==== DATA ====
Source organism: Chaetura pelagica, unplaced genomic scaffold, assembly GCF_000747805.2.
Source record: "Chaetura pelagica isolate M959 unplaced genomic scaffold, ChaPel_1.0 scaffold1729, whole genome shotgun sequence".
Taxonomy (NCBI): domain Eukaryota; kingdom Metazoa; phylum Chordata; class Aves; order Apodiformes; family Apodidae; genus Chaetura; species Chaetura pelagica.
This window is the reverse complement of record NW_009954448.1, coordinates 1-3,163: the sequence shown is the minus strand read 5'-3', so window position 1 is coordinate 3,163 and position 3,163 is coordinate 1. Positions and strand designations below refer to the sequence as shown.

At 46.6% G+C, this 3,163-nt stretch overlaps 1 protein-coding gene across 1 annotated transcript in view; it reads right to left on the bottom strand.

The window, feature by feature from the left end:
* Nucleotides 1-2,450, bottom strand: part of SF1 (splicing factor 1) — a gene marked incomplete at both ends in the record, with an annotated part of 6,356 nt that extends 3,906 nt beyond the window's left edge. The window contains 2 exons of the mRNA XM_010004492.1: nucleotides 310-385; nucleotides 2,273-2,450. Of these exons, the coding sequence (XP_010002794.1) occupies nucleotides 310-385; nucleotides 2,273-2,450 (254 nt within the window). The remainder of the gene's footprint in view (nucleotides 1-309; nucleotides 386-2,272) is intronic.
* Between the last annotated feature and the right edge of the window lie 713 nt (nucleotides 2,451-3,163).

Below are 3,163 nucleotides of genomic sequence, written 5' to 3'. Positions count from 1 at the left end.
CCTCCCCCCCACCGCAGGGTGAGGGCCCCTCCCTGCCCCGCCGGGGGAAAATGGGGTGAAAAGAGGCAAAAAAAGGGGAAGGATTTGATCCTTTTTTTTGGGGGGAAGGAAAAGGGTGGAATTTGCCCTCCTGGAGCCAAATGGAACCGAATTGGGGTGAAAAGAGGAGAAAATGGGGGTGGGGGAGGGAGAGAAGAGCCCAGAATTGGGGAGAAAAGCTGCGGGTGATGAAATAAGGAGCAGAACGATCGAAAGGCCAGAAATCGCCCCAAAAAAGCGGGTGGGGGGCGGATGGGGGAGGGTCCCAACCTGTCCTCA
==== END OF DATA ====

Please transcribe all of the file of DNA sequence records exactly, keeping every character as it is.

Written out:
Source organism: Chaetura pelagica, unplaced genomic scaffold, assembly GCF_000747805.2.
Source record: "Chaetura pelagica isolate M959 unplaced genomic scaffold, ChaPel_1.0 scaffold1729, whole genome shotgun sequence".
Taxonomy (NCBI): domain Eukaryota; kingdom Metazoa; phylum Chordata; class Aves; order Apodiformes; family Apodidae; genus Chaetura; species Chaetura pelagica.
This window is the reverse complement of record NW_009954448.1, coordinates 1-3,163: the sequence shown is the minus strand read 5'-3', so window position 1 is coordinate 3,163 and position 3,163 is coordinate 1. Positions and strand designations below refer to the sequence as shown.

At 46.6% G+C, this 3,163-nt stretch overlaps 1 protein-coding gene across 1 annotated transcript in view; it reads right to left on the bottom strand.

The window, feature by feature from the left end:
* Nucleotides 1-2,450, bottom strand: part of SF1 (splicing factor 1) — a gene marked incomplete at both ends in the record, with an annotated part of 6,356 nt that extends 3,906 nt beyond the window's left edge. The window contains 2 exons of the mRNA XM_010004492.1: nucleotides 310-385; nucleotides 2,273-2,450. Of these exons, the coding sequence (XP_010002794.1) occupies nucleotides 310-385; nucleotides 2,273-2,450 (254 nt within the window). The remainder of the gene's footprint in view (nucleotides 1-309; nucleotides 386-2,272) is intronic.
* Between the last annotated feature and the right edge of the window lie 713 nt (nucleotides 2,451-3,163).

Below are 3,163 nucleotides of genomic sequence, written 5' to 3'. Positions count from 1 at the left end.
CCTCCCCCCCACCGCAGGGTGAGGGCCCCTCCCTGCCCCGCCGGGGGAAAATGGGGTGAAAAGAGGCAAAAAAAGGGGAAGGATTTGATCCTTTTTTTTGGGGGGAAGGAAAAGGGTGGAATTTGCCCTCCTGGAGCCAAATGGAACCGAATTGGGGTGAAAAGAGGAGAAAATGGGGGTGGGGGAGGGAGAGAAGAGCCCAGAATTGGGGAGAAAAGCTGCGGGTGATGAAATAAGGAGCAGAACGATCGAAAGGCCAGAAATCGCCCCAAAAAAGCGGGTGGGGGGCGGATGGGGGAGGGTCCCAACCTGTCCTCA